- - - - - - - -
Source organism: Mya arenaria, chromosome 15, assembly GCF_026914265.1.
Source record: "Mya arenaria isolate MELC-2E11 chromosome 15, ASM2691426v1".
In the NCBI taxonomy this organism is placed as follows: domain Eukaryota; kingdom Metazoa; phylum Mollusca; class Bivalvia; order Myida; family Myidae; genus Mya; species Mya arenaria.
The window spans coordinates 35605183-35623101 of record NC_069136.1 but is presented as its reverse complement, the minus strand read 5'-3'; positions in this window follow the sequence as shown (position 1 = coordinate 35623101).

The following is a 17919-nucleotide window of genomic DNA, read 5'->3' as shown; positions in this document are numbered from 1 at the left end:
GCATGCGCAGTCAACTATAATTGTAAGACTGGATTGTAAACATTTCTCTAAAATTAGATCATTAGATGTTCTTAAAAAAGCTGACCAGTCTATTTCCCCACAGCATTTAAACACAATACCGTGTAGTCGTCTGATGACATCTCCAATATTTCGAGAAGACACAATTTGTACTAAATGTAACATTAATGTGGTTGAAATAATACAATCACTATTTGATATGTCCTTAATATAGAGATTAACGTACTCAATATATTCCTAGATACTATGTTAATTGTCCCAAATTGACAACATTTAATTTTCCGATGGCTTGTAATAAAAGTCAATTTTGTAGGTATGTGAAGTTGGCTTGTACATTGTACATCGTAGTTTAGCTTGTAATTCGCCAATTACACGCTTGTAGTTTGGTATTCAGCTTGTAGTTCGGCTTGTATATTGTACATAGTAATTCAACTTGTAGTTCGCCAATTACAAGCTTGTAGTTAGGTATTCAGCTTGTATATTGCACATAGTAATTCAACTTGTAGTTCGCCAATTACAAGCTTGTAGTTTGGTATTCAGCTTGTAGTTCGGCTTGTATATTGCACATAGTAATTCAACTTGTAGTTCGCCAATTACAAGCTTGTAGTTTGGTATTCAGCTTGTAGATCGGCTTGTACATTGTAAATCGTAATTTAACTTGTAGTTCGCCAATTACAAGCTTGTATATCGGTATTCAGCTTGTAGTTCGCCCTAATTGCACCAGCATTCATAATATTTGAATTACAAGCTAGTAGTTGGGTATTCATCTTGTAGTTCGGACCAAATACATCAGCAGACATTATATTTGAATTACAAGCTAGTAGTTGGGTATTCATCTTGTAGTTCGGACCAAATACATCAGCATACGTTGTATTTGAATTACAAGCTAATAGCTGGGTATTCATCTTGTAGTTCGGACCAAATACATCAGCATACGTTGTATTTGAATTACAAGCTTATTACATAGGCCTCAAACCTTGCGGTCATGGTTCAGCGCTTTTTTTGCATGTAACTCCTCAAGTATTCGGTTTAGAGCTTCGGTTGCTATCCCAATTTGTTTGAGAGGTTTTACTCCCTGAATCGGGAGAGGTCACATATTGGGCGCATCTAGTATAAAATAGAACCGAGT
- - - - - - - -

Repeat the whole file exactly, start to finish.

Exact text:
Source organism: Mya arenaria, chromosome 15, assembly GCF_026914265.1.
Source record: "Mya arenaria isolate MELC-2E11 chromosome 15, ASM2691426v1".
In the NCBI taxonomy this organism is placed as follows: domain Eukaryota; kingdom Metazoa; phylum Mollusca; class Bivalvia; order Myida; family Myidae; genus Mya; species Mya arenaria.
The window spans coordinates 35605183-35623101 of record NC_069136.1 but is presented as its reverse complement, the minus strand read 5'-3'; positions in this window follow the sequence as shown (position 1 = coordinate 35623101).

The following is a 17919-nucleotide window of genomic DNA, read 5'->3' as shown; positions in this document are numbered from 1 at the left end:
GCATGCGCAGTCAACTATAATTGTAAGACTGGATTGTAAACATTTCTCTAAAATTAGATCATTAGATGTTCTTAAAAAAGCTGACCAGTCTATTTCCCCACAGCATTTAAACACAATACCGTGTAGTCGTCTGATGACATCTCCAATATTTCGAGAAGACACAATTTGTACTAAATGTAACATTAATGTGGTTGAAATAATACAATCACTATTTGATATGTCCTTAATATAGAGATTAACGTACTCAATATATTCCTAGATACTATGTTAATTGTCCCAAATTGACAACATTTAATTTTCCGATGGCTTGTAATAAAAGTCAATTTTGTAGGTATGTGAAGTTGGCTTGTACATTGTACATCGTAGTTTAGCTTGTAATTCGCCAATTACACGCTTGTAGTTTGGTATTCAGCTTGTAGTTCGGCTTGTATATTGTACATAGTAATTCAACTTGTAGTTCGCCAATTACAAGCTTGTAGTTAGGTATTCAGCTTGTATATTGCACATAGTAATTCAACTTGTAGTTCGCCAATTACAAGCTTGTAGTTTGGTATTCAGCTTGTAGTTCGGCTTGTATATTGCACATAGTAATTCAACTTGTAGTTCGCCAATTACAAGCTTGTAGTTTGGTATTCAGCTTGTAGATCGGCTTGTACATTGTAAATCGTAATTTAACTTGTAGTTCGCCAATTACAAGCTTGTATATCGGTATTCAGCTTGTAGTTCGCCCTAATTGCACCAGCATTCATAATATTTGAATTACAAGCTAGTAGTTGGGTATTCATCTTGTAGTTCGGACCAAATACATCAGCAGACATTATATTTGAATTACAAGCTAGTAGTTGGGTATTCATCTTGTAGTTCGGACCAAATACATCAGCATACGTTGTATTTGAATTACAAGCTAATAGCTGGGTATTCATCTTGTAGTTCGGACCAAATACATCAGCATACGTTGTATTTGAATTACAAGCTTATTACATAGGCCTCAAACCTTGCGGTCATGGTTCAGCGCTTTTTTTGCATGTAACTCCTCAAGTATTCGGTTTAGAGCTTCGGTTGCTATCCCAATTTGTTTGAGAGGTTTTACTCCCTGAATCGGGAGAGGTCACATATTGGGCGCATCTAGTATAAAATAGAACCGAGT